UK property prices are falling at the fastest rate in 14 years

The decline in real estate prices in Britain accelerated to its highest rate in 14 years, ie since the global financial crisis that began in late 2008 with the collapse of Lehman Brothers in the United States.

Nationwide Bank, one of Britain’s largest mortgage lenders, said house prices in the UK fell in May at their fastest annual pace in nearly 14 years.

According to reports published by the local press in London, and viewed by Al Arabiya Net, British real estate prices in the year ending in May fell by 3.4%, which is the largest decline since July 2009.

The bank also warned that further increases in mortgage interest rates could hurt the housing market.

Mortgage rates have recently risen on expectations that the Bank of England will have to raise interest rates again due to high inflation.

As a result, Nationwide says, “the housing market headwinds appear set to intensify in the near term.”

Nationwide said that house prices fell by 0.1% during the month of May alone, and the average house price in Britain is now £260,736.

He added that average prices are still 4% lower than their peak in August 2022.

The drop in home prices will generally be welcomed by first-time buyers, who have seen property values ​​continue to rise in recent years, even during the coronavirus pandemic.

However, rising interest rates mean that mortgage costs are now higher than many people looking to enter the housing market had planned.

And new figures from the Bank of England showed that the amount of borrowed mortgage debt was at an all-time low last April, except for the period since the beginning of the Corona pandemic, and in general, borrowers paid 1.4 billion pounds on their mortgages, which is more than what banks lent.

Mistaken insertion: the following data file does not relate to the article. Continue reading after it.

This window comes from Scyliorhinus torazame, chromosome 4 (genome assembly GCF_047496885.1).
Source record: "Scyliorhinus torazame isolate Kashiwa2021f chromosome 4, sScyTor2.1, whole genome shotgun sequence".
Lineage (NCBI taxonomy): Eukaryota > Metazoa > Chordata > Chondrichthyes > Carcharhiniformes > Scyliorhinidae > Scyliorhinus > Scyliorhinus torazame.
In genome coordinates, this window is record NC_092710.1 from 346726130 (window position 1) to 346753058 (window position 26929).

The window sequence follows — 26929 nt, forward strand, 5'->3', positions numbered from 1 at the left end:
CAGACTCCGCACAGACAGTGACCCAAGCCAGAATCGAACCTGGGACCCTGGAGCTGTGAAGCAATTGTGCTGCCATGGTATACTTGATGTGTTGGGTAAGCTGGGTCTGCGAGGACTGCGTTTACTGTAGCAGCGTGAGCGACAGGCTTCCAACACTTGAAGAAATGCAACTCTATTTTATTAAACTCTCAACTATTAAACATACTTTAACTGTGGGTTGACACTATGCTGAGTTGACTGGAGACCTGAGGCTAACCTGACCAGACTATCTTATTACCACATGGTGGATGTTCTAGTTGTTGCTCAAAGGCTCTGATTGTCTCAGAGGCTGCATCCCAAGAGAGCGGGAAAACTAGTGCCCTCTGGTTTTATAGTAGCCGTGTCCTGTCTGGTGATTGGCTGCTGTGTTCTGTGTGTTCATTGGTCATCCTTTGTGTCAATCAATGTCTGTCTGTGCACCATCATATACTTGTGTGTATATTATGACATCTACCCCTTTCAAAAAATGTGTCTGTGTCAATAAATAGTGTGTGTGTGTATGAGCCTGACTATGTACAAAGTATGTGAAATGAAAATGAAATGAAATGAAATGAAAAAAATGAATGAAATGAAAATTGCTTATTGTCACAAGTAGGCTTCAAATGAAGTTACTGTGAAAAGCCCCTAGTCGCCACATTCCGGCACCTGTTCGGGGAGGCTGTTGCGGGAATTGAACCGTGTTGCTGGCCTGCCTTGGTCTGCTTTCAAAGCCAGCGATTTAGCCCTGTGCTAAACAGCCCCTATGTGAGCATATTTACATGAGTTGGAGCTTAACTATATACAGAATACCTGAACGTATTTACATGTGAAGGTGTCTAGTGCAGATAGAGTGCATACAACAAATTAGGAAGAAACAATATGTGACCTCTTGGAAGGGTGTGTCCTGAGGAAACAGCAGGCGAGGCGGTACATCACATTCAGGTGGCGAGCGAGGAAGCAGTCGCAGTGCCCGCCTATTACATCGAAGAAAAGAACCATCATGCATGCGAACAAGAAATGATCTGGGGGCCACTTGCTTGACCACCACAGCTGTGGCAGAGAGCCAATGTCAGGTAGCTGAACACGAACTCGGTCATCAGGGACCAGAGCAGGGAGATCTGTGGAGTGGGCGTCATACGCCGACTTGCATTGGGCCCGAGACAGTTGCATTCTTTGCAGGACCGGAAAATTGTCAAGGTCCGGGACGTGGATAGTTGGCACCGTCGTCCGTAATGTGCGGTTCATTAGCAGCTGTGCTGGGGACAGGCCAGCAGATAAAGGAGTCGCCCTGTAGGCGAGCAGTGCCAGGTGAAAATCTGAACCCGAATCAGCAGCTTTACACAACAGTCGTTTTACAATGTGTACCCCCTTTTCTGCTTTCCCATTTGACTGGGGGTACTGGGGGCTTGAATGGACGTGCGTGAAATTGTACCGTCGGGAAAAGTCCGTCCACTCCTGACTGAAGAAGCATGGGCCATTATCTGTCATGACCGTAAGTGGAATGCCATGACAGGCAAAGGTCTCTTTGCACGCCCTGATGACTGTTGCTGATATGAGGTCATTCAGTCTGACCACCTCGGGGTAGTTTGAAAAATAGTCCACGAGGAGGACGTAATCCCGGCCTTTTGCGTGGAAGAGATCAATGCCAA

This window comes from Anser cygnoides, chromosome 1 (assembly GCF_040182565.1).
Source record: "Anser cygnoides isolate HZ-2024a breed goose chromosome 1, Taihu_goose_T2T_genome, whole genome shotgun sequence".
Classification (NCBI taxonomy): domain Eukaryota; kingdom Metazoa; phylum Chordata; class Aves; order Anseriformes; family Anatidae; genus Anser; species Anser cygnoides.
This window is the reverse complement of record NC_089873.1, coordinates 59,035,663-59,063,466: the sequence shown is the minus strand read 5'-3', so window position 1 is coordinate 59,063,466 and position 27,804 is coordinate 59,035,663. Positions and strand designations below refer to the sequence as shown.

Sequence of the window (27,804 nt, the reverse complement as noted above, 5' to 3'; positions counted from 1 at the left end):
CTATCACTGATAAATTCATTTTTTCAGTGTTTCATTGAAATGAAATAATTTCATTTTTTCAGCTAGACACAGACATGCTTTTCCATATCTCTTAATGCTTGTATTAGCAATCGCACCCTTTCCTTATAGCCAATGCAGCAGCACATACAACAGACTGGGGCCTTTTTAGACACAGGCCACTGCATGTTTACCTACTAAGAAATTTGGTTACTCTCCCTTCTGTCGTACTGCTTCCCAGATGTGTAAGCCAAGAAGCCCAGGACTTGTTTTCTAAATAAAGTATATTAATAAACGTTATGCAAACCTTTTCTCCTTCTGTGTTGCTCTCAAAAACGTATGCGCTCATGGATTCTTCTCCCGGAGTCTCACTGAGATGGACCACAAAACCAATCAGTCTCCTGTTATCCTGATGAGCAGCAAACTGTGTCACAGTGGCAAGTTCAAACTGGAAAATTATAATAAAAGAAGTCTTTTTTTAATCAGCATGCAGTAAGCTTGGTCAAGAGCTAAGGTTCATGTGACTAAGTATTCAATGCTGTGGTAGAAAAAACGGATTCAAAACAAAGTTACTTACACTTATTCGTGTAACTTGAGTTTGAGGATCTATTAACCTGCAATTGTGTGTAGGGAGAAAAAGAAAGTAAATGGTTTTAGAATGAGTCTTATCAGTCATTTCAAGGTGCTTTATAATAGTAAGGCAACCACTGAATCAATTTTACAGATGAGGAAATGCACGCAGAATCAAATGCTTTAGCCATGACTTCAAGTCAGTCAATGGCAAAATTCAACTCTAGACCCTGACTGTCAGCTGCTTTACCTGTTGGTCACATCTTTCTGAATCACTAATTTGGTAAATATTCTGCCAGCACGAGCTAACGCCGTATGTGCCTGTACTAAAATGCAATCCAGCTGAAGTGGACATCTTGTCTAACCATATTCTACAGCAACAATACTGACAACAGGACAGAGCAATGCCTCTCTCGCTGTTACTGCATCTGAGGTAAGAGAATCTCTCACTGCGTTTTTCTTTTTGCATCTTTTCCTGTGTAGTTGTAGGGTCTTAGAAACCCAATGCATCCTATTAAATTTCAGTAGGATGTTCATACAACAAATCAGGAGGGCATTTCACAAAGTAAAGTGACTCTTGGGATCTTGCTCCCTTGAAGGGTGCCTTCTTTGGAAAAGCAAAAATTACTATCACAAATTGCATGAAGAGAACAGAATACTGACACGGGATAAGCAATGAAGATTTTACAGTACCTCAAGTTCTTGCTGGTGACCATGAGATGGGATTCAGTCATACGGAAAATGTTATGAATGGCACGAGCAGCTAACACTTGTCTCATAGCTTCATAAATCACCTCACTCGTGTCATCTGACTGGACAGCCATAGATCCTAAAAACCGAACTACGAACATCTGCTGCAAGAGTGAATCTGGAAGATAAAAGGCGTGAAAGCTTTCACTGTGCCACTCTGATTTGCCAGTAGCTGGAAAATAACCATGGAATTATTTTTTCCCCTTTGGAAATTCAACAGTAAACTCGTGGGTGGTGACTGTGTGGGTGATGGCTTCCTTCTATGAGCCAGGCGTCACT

While official figures showed last week that the rate of inflation in Britain – which charts the rise in prices – slowed in April by less than expected, to 8.7%. This has led analysts to expect that the Bank of England will again raise interest rates above their current level of 4.5% to 5.5% in an attempt to slow the rise in prices.

“Interest rates are likely to exert renewed upward pressure on mortgage rates,” said Robert Gardner, chief economist at Nationwide.

He added that the construction community was not expecting a major downturn in the housing market, because “labor market conditions remain strong and household budgets appear to be in relatively good shape.”

The latest figures indicated that the number of real estate sales is declining, and according to government data released last Wednesday, the number of transactions in April reached 82,120, a decrease of 25% from the previous year.

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